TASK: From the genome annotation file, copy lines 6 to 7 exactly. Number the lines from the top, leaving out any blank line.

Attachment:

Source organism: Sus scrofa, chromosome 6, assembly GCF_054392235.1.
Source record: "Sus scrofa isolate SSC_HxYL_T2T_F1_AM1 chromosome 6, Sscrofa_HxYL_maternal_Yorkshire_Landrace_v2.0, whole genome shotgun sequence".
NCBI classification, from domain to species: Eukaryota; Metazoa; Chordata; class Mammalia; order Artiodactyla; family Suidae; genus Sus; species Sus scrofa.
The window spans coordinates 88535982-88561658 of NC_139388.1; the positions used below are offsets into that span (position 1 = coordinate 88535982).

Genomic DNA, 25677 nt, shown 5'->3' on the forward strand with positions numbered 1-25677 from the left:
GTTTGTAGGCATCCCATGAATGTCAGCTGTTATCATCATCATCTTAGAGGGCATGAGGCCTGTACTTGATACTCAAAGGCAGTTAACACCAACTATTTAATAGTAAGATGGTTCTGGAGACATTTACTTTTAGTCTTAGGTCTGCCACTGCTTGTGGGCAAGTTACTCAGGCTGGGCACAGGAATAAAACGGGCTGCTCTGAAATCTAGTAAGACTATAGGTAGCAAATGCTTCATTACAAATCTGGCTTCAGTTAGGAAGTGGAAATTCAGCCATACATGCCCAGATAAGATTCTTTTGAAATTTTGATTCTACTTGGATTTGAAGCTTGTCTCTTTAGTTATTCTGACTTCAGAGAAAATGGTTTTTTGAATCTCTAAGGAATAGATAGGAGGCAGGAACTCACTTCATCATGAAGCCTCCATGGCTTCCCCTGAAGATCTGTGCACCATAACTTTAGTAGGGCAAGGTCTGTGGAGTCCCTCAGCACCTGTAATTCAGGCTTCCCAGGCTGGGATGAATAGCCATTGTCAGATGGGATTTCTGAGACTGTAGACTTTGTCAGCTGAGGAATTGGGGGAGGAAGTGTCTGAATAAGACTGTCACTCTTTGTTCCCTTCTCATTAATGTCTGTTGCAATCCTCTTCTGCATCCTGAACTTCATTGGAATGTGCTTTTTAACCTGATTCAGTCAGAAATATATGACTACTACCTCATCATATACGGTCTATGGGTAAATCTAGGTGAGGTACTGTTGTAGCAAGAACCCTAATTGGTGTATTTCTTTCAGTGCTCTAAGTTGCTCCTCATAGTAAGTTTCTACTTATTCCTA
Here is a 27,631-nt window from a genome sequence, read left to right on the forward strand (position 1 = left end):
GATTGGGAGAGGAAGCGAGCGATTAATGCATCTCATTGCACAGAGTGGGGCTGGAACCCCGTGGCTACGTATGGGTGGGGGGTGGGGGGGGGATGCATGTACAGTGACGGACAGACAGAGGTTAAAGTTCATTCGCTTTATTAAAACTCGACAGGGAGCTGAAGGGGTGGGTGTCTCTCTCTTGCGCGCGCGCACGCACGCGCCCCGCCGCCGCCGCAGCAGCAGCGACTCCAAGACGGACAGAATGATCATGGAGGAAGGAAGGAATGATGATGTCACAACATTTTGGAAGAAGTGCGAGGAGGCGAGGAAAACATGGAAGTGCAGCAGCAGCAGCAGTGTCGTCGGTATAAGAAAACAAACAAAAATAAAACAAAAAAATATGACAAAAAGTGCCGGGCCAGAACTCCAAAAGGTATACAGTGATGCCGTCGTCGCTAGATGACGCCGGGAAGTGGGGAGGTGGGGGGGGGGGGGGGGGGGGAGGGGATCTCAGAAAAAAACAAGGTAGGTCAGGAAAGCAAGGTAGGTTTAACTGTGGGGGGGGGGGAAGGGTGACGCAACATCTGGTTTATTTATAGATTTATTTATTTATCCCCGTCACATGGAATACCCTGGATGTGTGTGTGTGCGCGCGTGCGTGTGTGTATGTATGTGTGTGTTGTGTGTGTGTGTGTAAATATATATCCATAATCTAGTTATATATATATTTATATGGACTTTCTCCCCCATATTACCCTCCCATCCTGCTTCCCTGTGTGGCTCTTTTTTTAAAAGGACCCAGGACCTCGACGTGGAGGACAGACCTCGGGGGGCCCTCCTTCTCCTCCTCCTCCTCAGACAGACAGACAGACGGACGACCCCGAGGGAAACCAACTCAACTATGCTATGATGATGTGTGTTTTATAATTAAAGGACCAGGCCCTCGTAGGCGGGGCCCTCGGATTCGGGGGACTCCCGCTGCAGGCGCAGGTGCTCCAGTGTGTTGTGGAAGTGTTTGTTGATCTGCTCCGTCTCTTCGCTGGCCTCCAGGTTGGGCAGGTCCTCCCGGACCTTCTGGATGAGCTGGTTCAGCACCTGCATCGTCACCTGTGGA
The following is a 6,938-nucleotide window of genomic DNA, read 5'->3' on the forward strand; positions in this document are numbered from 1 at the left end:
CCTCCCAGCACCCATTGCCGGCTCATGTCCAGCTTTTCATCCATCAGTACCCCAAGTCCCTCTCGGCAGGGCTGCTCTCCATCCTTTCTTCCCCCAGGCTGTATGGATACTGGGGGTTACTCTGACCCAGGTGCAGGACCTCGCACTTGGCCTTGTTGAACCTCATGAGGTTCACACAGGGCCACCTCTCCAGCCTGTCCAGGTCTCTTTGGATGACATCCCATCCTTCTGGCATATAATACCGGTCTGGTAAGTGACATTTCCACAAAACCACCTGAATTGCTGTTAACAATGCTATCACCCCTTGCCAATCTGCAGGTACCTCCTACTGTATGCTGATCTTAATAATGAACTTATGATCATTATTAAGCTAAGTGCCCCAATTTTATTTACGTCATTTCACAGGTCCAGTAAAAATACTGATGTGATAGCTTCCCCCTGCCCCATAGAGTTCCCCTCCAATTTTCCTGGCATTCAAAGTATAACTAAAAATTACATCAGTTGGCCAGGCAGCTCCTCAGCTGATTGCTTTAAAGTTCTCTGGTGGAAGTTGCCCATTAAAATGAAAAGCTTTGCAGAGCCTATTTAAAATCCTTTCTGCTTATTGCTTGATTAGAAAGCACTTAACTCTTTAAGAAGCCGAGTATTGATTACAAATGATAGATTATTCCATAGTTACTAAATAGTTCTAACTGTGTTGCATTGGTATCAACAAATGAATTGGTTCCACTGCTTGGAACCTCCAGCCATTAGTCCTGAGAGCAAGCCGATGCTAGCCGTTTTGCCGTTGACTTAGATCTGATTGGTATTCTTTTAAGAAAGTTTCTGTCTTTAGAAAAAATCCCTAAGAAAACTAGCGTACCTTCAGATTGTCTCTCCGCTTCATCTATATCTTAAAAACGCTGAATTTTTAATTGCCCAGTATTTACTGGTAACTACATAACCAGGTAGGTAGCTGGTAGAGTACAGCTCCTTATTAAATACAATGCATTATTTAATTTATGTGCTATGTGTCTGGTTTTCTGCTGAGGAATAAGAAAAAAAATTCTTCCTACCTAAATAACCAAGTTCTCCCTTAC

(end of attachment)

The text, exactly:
GTTTGTAGGCATCCCATGAATGTCAGCTGTTATCATCATCATCTTAGAGGGCATGAGGCCTGTACTTGATACTCAAAGGCAGTTAACACCAACTATTTAATAGTAAGATGGTTCTGGAGACATTTACTTTTAGTCTTAGGTCTGCCACTGCTTGTGGGCAAGTTACTCAGGCTGGGCACAGGAATAAAACGGGCTGCTCTGAAATCTAGTAAGACTATAGGTAGCAAATGCTTCATTACAAATCTGGCTTCAGTTAGGAAGTGGAAATTCAGCCATACATGCCCAGATAAGATTCTTTTGAAATTTTGATTCTACTTGGATTTGAAGCTTGTCTCTTTAGTTATTCTGACTTCAGAGAAAATGGTTTTTTGAATCTCTAAGGAATAGATAGGAGGCAGGAACTCACTTCATCATGAAGCCTCCATGGCTTCCCCTGAAGATCTGTGCACCATAACTTTAGTAGGGCAAGGTCTGTGGAGTCCCTCAGCACCTGTAATTCAGGCTTCCCAGGCTGGGATGAATAGCCATTGTCAGATGGGATTTCTGAGACTGTAGACTTTGTCAGCTGAGGAATTGGGGGAGGAAGTGTCTGAATAAGACTGTCACTCTTTGTTCCCTTCTCATTAATGTCTGTTGCAATCCTCTTCTGCATCCTGAACTTCATTGGAATGTGCTTTTTAACCTGATTCAGTCAGAAATATATGACTACTACCTCATCATATACGGTCTATGGGTAAATCTAGGTGAGGTACTGTTGTAGCAAGAACCCTAATTGGTGTATTTCTTTCAGTGCTCTAAGTTGCTCCTCATAGTAAGTTTCTACTTATTCCTA
Here is a 27,631-nt window from a genome sequence, read left to right on the forward strand (position 1 = left end):